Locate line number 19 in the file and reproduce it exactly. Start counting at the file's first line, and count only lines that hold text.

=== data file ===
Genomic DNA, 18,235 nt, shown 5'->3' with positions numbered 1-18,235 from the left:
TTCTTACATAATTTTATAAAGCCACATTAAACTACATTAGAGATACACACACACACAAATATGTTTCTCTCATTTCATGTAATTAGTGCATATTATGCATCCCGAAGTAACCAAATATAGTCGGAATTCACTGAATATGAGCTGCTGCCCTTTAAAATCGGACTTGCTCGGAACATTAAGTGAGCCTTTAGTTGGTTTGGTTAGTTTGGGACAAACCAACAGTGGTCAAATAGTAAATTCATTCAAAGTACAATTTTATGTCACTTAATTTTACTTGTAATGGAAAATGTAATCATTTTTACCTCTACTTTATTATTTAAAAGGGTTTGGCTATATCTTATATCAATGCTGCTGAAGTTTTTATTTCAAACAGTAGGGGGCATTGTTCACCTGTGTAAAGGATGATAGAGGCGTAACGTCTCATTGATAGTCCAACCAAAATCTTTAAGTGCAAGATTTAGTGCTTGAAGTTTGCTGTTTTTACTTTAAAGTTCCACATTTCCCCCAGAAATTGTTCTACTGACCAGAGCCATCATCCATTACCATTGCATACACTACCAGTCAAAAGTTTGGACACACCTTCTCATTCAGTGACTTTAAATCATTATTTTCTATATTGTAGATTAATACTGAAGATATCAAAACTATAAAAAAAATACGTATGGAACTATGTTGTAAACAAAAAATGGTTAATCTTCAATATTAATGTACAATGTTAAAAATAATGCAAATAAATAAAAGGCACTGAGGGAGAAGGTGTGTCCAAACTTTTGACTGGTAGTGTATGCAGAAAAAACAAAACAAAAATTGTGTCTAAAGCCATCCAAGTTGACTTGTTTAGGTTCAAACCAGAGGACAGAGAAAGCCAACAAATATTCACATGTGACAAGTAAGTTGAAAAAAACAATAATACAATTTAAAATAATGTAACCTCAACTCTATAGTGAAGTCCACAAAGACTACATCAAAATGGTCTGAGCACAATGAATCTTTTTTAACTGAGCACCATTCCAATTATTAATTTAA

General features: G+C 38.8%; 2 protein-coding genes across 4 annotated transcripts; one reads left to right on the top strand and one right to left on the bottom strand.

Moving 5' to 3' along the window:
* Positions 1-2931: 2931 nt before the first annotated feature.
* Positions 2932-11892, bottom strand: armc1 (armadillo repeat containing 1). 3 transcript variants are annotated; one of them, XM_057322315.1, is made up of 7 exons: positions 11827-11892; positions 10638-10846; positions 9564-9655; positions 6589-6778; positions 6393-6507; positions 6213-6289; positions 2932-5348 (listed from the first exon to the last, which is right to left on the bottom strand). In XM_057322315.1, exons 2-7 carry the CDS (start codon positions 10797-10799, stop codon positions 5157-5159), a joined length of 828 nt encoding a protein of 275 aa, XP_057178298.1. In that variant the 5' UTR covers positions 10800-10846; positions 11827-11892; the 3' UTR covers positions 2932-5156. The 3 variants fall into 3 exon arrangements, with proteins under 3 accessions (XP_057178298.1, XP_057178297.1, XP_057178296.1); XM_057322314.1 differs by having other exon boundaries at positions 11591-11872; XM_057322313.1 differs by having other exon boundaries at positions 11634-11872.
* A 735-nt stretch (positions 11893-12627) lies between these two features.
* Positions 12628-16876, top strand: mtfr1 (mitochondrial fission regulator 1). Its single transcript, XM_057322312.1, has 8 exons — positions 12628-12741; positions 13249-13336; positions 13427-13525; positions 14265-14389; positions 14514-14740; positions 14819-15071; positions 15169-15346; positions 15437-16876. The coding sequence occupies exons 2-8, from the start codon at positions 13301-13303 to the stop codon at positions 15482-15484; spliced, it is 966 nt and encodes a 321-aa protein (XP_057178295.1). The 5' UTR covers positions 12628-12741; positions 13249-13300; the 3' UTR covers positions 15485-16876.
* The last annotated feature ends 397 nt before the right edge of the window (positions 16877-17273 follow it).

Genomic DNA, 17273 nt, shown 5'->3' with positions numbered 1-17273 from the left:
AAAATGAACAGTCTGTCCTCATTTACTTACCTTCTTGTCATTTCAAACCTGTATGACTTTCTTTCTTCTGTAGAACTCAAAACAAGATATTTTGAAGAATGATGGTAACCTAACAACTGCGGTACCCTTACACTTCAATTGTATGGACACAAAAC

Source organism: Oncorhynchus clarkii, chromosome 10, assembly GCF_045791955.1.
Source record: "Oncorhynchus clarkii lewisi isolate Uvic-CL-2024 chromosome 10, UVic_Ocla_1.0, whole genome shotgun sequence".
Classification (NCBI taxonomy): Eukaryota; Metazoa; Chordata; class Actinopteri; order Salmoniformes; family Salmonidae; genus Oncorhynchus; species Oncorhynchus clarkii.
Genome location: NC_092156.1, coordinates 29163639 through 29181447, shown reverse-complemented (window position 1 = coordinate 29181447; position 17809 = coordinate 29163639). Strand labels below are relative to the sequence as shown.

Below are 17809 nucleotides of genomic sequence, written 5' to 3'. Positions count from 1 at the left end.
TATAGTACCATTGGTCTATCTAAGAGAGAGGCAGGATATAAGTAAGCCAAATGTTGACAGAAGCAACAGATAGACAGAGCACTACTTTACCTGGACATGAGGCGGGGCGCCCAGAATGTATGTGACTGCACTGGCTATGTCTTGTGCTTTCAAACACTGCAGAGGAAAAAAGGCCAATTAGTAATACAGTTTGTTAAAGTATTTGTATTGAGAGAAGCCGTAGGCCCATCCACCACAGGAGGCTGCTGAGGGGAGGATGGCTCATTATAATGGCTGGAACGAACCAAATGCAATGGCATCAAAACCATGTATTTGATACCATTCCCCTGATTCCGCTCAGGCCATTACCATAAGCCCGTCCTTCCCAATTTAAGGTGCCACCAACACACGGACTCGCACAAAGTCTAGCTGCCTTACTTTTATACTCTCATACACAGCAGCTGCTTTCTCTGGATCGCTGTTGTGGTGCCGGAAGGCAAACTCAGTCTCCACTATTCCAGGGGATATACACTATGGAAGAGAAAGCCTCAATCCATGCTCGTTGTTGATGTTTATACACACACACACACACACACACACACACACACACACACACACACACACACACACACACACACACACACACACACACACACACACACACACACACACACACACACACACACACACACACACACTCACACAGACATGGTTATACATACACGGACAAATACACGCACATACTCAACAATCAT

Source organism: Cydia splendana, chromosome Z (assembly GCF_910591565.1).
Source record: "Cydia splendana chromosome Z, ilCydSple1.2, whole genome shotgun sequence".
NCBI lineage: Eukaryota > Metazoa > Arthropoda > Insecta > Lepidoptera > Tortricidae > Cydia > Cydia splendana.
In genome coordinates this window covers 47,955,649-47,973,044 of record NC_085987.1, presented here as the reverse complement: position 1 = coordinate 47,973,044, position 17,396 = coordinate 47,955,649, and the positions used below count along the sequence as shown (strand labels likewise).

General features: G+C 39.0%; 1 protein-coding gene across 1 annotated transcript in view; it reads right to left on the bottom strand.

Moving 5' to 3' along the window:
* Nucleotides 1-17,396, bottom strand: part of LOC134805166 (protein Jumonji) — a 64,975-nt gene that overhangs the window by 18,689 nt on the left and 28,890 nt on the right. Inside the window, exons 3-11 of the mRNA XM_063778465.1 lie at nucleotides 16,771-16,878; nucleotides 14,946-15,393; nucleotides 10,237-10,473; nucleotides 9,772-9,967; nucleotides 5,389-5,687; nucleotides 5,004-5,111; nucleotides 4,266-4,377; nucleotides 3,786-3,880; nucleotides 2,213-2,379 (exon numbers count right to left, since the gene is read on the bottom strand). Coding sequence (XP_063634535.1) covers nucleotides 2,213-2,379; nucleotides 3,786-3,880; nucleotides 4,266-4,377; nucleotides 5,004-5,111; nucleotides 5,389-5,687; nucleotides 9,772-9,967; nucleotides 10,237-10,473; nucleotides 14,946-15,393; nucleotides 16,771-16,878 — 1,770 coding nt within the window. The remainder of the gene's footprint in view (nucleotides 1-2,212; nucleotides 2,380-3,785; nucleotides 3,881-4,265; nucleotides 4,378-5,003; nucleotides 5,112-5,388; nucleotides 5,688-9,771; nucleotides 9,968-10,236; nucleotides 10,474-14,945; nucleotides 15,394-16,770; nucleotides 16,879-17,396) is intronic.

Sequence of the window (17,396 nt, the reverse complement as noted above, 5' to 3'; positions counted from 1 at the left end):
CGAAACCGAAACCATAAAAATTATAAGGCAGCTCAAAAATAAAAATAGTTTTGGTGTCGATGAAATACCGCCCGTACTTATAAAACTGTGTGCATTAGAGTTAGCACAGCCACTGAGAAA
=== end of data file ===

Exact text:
Source record: "Cydia splendana chromosome Z, ilCydSple1.2, whole genome shotgun sequence".